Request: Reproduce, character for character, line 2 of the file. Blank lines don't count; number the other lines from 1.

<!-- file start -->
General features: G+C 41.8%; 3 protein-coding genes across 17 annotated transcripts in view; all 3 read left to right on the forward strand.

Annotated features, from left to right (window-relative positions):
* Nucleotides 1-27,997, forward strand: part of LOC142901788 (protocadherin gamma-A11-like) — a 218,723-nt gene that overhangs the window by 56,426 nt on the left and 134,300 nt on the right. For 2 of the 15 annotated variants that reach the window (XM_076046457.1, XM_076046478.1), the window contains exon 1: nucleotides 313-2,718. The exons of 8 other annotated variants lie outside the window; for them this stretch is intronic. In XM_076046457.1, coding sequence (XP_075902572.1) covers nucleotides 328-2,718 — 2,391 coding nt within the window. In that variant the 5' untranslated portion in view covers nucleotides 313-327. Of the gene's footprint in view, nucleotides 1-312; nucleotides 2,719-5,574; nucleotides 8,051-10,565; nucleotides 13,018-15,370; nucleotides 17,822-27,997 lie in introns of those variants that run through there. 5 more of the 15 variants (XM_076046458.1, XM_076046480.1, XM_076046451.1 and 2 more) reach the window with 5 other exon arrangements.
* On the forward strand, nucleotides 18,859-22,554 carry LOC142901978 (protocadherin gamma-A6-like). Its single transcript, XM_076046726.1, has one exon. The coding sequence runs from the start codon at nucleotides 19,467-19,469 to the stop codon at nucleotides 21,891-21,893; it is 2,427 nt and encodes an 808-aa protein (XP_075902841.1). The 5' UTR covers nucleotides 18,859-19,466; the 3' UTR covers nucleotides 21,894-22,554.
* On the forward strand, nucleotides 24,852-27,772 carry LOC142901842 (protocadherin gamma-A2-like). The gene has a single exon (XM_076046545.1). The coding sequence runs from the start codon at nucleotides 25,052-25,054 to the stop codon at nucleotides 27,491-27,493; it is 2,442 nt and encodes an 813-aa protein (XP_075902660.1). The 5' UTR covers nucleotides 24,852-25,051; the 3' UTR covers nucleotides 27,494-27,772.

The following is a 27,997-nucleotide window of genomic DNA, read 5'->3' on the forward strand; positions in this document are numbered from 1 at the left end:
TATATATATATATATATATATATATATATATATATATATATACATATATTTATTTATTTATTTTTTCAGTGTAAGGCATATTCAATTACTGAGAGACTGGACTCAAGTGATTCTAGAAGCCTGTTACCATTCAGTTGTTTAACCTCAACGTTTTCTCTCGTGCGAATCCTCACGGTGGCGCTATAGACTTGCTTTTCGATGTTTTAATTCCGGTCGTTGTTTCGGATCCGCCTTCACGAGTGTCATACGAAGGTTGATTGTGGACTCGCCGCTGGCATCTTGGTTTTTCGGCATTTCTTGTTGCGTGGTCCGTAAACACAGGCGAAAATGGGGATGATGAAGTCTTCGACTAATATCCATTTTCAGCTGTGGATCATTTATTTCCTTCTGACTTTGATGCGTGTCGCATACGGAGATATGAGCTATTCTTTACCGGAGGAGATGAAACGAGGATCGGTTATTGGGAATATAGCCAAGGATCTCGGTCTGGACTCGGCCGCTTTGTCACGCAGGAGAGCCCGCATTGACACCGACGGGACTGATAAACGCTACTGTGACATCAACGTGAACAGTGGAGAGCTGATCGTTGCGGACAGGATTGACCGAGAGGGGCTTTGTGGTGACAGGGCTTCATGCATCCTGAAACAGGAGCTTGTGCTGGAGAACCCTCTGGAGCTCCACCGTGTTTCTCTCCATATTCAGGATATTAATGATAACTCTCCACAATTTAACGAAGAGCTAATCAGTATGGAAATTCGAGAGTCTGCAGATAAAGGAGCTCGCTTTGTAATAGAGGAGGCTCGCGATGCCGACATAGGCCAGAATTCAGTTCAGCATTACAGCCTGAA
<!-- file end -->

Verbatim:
Annotated features, from left to right (window-relative positions):